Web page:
Study Guide

An Enquiry Concerning the Principles of Morals Writing Style

By David Hume

Writing Style

Formal, Wordy, Descriptive, Repetitious

Works of philosophy aren't the most fun, frothy texts in the world, and their language is usually on the serious side (like in an academic essay). The Enquiry is no exception, and the fact that it was written in the 1700s means that Hume sometimes uses words, spellings, and references that aren't as fresh as they were back in the day ("connexions" and "knave," anyone?). Still, modern academic/philosophical works have their own brand of highfalutin' language, so it's not like Hume's writing is any more difficult than what we're used to.

Some of the sentences in the Enquiry are lengthy and use terms that you may not be familiar with. Take a look at the first sentence:

DISPUTES with men, pertinaciously obstinate in their principles, are, of all others, the most irksome; except, perhaps, those with persons, entirely disingenuous, who really do not believe the opinions they defend, but engage in the controversy, from affectation, from a spirit of opposition, or from a desire of showing wit and ingenuity, superior to the rest of mankind. (I.1)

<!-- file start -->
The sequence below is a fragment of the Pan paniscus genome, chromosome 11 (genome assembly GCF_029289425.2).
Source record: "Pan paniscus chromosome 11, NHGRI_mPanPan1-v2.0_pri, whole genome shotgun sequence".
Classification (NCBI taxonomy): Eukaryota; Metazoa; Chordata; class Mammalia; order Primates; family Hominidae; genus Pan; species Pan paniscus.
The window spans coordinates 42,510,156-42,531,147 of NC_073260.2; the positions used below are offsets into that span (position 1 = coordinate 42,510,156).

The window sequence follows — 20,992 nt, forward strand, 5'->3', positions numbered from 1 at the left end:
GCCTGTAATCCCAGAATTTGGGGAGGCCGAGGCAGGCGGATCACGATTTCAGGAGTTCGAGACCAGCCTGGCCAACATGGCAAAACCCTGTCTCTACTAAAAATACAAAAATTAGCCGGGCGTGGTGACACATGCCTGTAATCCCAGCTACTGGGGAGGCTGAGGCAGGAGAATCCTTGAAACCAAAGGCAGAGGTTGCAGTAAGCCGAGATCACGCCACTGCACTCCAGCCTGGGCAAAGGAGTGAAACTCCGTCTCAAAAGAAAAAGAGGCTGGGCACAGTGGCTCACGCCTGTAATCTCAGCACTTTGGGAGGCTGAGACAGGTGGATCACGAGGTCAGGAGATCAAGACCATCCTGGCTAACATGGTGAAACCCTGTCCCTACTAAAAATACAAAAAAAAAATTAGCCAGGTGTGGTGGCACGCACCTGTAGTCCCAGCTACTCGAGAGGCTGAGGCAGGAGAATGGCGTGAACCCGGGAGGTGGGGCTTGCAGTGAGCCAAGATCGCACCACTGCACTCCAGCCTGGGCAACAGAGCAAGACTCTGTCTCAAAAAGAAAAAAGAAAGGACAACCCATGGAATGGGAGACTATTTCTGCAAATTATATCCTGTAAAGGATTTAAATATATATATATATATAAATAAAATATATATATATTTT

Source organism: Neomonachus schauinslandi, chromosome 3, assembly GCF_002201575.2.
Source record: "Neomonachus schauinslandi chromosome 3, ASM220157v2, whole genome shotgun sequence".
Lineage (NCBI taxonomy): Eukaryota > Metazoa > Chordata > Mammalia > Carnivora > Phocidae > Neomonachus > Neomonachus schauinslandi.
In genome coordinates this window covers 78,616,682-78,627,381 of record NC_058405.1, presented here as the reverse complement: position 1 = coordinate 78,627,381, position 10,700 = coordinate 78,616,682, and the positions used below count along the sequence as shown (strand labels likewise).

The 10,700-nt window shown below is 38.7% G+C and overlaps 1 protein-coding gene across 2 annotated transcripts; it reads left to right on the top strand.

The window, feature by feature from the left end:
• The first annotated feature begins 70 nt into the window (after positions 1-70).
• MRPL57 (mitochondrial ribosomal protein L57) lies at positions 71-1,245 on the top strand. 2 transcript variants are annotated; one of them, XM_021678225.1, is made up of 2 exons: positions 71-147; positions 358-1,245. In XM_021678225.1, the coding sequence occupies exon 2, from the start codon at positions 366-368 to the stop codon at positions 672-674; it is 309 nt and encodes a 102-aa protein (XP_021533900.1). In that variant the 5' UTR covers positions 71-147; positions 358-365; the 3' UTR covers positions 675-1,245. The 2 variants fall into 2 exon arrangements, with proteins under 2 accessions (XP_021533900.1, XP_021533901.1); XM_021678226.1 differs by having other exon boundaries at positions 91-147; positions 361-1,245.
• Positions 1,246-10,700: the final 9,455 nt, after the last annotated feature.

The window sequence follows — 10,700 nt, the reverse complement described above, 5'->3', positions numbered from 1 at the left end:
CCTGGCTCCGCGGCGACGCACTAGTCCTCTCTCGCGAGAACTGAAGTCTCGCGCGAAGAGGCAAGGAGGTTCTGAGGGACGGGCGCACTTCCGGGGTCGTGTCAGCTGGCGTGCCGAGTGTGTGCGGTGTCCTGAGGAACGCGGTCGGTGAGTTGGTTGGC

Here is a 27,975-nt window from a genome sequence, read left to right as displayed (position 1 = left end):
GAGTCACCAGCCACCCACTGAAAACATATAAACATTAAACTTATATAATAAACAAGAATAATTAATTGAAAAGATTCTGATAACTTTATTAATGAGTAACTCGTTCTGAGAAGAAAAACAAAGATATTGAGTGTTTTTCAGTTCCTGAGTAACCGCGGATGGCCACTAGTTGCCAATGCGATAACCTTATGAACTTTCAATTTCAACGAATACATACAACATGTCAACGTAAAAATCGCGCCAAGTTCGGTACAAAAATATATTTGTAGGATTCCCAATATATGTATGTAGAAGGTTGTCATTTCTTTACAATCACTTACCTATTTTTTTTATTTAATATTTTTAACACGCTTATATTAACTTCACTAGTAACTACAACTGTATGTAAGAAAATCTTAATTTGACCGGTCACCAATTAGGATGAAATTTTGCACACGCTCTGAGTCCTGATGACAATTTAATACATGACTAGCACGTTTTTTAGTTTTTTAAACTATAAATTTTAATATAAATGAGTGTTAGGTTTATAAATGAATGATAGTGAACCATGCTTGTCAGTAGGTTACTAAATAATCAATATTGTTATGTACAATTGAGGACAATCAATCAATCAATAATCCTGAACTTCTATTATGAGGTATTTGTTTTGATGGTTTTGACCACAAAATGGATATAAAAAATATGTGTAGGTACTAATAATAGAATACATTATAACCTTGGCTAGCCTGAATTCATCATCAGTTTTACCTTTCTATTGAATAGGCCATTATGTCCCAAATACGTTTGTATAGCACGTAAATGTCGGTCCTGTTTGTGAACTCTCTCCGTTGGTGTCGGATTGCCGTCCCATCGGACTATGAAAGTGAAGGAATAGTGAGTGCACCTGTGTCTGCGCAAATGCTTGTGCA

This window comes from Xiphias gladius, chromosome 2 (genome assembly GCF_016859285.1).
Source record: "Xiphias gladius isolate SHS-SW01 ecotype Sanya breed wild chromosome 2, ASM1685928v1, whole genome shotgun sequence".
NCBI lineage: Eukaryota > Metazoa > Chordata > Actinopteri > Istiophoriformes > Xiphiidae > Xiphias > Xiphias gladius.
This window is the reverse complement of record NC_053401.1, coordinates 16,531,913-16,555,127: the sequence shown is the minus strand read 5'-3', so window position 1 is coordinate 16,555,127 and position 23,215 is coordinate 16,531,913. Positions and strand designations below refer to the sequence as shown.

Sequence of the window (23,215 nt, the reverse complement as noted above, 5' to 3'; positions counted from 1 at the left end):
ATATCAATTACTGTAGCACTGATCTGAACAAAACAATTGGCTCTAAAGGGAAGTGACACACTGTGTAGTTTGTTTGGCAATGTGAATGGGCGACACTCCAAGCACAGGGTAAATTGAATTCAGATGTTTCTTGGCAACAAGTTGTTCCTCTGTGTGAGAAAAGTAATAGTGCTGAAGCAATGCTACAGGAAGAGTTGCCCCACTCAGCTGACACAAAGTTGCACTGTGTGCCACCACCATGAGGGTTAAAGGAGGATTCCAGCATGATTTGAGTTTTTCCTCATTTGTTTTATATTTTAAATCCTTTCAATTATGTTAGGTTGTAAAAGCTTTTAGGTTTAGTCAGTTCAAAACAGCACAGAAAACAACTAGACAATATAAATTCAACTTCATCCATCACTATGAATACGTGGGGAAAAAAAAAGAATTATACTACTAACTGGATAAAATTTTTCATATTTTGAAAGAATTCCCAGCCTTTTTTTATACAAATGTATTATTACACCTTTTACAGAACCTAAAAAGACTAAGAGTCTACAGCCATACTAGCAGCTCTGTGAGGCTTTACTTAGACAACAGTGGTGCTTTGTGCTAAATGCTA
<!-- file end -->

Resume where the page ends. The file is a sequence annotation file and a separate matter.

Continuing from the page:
That's a mouthful, right? What he's saying, though, is that stubborn people can be annoying but they aren't as bad as folks who don't even believe what they're saying and are just trying to show off/get a rise (one word: trolls).

Despite his wordy, formal language, Hume helps us out by repeating and emphasizing certain words. Check out this quote:

Who sees not […] that whatever is produced or improved by a man's art or industry ought, for ever, to be secured to him, in order to give encouragement to such useful habits and accomplishments? That the property ought also to descend to children and relations, for the same useful purpose? That it may be alienated by consent, in order to beget that commerce and intercourse, which is so beneficial to human society? (III.II.7)

One thing that we need to remember here is that Hume didn't want to just cater for fellow academic types—he wanted his work to engage with a wider readership. He therefore keeps returning to his main points and buzzwords, as we can see from the references to "useful" and "beneficial" (plus the repetitive wording and structure) in the quote above. We often think of repetition as a bad thing, but Hume uses it to get his argument across and keep it in our minds.

Hume's style may seem daunting at first, but once you get used to it, it's really not so tough. Even if you don't recognize every word or reference, you can follow Hume's train of thought and understand his overall argument. Plus, we have to cut Hume some slack—we can't expect a centuries-old philosophical work to be a complete breeze.